New report from UngInsikt – Clothing consumption and sustainability

Mecenat is now publishing its second report from UngInsikt. The theme this time is the students’ clothing consumption and the challenges it entails living sustainably in an age of fast fashion. Is it really that important for young people to consume clothes sustainably?

According to the report, 85 percent of students buy clothes at least once every six months, with the youngest students being the most frequent buyers. This points to a strong consumption culture among students, despite a growing awareness of sustainability.

The results highlight an interesting difference between what students consider important compared to their actual purchasing behavior. Quality is a factor that many students value highly, but which is often downplayed in actual purchases.

When it comes to climate impact, only five percent of students state that it is the most important factor when choosing clothes. This contrasts with the widespread perception that young consumers prioritize environmental aspects. More than half of the students also experience difficulties in shopping for clothes that have a low climate impact, which underlines the need for more accessible information and more sustainable alternatives on the market.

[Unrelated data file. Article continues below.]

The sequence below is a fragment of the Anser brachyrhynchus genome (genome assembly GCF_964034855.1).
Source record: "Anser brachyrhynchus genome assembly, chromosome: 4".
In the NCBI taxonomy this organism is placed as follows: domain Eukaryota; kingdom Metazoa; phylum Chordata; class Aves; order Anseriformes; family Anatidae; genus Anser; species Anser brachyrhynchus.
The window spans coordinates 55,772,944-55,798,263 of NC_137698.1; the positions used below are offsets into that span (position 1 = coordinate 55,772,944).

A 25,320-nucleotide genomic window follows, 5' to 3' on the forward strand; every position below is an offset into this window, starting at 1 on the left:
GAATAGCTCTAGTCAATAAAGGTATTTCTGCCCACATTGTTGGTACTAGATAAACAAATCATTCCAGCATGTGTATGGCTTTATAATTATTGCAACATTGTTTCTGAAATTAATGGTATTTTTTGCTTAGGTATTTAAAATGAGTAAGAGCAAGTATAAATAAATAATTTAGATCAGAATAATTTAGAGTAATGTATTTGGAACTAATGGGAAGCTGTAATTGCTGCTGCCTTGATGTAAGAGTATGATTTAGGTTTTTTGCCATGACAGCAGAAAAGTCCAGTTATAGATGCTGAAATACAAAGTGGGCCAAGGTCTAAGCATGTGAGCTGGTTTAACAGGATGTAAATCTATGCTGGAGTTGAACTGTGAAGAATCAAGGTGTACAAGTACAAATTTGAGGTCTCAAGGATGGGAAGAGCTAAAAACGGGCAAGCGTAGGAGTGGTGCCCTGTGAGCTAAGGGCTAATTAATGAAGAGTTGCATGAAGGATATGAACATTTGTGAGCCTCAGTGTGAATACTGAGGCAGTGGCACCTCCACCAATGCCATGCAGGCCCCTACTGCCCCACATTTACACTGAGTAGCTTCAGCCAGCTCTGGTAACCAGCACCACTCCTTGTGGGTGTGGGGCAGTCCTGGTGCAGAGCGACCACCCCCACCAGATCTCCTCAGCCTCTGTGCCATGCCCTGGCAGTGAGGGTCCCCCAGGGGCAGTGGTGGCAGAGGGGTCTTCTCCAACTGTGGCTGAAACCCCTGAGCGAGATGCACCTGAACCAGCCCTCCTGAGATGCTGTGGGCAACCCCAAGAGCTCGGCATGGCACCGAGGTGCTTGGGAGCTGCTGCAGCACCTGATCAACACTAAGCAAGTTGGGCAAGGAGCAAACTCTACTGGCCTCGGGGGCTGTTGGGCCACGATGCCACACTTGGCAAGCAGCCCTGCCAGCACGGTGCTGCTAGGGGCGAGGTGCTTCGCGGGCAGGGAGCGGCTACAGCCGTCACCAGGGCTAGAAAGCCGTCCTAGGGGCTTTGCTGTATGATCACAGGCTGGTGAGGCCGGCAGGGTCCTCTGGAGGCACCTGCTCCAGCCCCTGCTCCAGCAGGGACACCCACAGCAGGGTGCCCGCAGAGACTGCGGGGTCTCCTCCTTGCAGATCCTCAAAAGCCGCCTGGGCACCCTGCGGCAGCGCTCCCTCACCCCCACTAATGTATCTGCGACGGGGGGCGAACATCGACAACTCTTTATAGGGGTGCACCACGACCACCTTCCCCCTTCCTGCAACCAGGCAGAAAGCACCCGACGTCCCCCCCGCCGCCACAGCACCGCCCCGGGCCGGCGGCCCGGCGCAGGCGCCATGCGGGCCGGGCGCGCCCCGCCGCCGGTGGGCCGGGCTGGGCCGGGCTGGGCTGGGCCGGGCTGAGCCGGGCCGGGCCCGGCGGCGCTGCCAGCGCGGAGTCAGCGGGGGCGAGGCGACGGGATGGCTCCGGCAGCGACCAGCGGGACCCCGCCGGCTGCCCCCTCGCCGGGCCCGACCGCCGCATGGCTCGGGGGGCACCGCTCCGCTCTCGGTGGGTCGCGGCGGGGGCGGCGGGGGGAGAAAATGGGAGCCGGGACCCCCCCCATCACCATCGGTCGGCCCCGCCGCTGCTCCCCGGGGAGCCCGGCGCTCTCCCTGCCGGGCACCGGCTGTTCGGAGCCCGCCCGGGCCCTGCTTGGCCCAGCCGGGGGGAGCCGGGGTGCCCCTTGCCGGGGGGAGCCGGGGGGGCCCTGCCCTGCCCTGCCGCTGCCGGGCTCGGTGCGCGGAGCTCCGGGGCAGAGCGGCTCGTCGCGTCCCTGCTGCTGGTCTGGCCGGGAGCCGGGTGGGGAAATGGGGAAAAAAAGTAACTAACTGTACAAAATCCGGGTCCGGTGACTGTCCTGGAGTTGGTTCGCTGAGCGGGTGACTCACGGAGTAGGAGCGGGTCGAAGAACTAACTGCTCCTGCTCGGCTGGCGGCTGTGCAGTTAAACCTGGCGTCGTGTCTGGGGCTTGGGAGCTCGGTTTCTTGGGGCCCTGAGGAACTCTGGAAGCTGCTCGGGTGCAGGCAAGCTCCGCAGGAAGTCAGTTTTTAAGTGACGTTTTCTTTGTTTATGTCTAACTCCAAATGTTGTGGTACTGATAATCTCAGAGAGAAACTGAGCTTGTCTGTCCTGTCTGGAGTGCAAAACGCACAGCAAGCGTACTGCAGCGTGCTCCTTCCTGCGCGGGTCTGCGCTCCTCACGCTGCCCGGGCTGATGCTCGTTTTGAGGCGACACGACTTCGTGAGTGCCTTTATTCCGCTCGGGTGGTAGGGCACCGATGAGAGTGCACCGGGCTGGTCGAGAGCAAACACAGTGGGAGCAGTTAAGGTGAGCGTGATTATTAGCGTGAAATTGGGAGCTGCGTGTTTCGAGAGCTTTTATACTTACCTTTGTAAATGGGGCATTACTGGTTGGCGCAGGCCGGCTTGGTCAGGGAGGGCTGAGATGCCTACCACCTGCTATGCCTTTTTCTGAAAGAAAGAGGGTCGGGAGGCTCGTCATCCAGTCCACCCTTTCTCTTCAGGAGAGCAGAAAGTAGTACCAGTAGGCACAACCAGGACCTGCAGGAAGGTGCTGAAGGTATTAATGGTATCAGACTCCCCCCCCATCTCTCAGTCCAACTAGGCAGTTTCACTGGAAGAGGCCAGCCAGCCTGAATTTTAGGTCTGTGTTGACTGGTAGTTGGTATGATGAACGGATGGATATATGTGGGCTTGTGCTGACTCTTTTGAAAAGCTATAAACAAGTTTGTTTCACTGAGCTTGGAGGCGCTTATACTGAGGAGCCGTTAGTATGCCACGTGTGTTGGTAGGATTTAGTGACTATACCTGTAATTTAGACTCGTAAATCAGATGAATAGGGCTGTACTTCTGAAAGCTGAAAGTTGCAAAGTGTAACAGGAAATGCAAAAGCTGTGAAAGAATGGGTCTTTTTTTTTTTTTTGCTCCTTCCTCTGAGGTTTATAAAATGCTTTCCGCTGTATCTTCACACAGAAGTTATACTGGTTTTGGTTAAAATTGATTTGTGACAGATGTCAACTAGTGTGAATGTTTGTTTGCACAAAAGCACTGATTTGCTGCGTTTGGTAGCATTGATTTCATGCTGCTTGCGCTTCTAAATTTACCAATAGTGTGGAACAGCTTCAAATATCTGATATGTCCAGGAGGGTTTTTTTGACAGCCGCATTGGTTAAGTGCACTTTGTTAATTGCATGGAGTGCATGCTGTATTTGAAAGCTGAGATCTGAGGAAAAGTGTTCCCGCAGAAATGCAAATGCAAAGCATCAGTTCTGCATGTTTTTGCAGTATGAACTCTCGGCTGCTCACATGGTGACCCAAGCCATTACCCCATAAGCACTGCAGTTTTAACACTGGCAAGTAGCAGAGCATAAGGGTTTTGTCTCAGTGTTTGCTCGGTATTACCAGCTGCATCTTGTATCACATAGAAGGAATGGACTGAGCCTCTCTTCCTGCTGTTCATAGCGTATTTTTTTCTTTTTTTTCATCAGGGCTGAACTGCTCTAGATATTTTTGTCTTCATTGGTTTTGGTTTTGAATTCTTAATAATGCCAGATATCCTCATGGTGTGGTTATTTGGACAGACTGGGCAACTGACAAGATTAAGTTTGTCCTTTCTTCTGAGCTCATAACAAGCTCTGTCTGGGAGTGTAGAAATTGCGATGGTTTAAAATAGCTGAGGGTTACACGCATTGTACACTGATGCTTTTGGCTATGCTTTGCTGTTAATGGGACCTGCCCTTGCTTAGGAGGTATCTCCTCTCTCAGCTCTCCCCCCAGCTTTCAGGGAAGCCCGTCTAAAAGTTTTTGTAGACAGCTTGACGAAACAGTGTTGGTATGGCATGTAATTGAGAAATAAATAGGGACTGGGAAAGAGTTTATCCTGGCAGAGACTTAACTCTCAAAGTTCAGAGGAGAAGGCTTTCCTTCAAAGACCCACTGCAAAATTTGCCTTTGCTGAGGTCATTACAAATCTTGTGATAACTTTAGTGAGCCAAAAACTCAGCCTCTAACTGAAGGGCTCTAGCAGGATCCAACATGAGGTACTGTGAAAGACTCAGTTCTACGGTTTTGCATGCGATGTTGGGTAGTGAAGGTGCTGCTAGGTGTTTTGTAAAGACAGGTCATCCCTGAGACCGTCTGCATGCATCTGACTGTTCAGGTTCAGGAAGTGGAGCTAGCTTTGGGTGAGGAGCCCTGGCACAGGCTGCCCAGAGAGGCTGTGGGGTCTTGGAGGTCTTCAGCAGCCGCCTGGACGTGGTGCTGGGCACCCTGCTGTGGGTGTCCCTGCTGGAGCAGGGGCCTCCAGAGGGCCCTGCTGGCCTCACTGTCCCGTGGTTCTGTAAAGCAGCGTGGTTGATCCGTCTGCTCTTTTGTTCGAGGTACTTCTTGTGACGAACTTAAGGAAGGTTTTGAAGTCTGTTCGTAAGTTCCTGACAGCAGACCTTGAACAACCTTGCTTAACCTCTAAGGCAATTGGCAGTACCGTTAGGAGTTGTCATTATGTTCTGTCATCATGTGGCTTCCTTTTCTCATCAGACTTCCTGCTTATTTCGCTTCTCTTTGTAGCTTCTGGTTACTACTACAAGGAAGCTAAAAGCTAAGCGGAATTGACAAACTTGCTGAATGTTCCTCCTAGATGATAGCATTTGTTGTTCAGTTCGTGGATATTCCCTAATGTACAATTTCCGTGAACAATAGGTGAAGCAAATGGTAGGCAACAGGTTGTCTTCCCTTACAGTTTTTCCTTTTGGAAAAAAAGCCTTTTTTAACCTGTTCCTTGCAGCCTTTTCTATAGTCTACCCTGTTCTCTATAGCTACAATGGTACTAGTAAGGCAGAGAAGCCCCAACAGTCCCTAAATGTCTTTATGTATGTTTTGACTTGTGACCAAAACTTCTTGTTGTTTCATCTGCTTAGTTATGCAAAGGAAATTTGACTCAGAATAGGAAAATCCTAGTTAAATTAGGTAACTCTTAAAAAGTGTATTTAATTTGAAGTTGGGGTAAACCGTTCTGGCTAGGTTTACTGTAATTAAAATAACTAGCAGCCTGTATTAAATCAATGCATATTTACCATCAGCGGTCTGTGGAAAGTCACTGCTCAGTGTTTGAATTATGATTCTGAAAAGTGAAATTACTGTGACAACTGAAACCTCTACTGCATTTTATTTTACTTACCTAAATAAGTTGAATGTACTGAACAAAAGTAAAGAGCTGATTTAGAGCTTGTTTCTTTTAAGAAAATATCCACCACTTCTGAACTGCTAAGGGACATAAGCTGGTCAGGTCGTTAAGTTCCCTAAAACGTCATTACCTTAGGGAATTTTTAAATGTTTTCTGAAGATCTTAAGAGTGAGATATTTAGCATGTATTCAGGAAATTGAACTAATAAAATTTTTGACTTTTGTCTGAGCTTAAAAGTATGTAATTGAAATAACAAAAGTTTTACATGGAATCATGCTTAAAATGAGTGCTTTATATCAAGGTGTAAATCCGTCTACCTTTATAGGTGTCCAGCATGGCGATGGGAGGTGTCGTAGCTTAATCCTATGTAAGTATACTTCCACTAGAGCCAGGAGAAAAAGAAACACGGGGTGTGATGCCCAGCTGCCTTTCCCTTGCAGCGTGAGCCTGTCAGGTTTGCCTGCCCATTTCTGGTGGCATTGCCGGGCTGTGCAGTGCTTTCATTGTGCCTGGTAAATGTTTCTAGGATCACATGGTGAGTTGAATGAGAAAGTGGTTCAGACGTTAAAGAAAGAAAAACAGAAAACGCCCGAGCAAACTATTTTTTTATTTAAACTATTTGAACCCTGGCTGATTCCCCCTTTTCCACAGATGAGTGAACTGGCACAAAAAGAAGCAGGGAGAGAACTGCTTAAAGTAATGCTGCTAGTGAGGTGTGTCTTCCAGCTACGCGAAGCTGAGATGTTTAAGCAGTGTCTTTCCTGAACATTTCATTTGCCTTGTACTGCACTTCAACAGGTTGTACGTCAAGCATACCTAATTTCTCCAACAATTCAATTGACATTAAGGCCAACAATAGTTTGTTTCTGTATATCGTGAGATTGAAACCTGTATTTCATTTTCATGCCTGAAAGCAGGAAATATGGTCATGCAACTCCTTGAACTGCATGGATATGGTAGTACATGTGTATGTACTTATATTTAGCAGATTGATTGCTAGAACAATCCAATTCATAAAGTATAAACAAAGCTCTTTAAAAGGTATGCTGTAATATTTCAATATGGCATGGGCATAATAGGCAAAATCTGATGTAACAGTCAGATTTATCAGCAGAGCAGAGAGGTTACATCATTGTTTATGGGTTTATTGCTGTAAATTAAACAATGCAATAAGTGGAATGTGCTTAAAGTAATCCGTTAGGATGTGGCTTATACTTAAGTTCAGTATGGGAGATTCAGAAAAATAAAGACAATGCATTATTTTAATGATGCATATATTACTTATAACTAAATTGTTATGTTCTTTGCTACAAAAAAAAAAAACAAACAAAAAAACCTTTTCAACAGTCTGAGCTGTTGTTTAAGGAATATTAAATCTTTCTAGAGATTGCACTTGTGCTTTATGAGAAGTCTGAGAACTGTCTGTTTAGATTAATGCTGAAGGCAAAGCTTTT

This may be a contributing factor to why second hand is such a popular option when shopping for clothes. Seven out of ten students have bought used clothes in the last year. This trend is most pronounced among female and younger students.

– The results show that there is a gap between students’ sustainability ideals and their actual purchasing behavior when it comes to clothes. At the same time, the question of sustainability is not unimportant to students, but we also see how to justify the purchase of second-hand goods with the fact that it is good for the environment. But it is a bonus, rather than the dominant factor, says Pelle Ahlin Olofsson, business area manager Society & Opinion at Demoskop.

– Clothes and fashion are a very popular segment of student discounts at Mecenat. The report from UngInsikt gives both us and our partners valuable insights into how the students reason about an area where they spend a significant part of their money, says Arber Karaqica, Marketing Manager Mecenat AB.

The report also addresses the students’ well-being and shows that although they generally rate their well-being as high, there is a decline in the percentage who consider that they feel well compared to the previous measurement.

For more information contact:
Arber Karaqica, Marketing Manager Mecenat AB

Pelle Ahlin Olofsson, Business area manager Society & Opinion Demoskop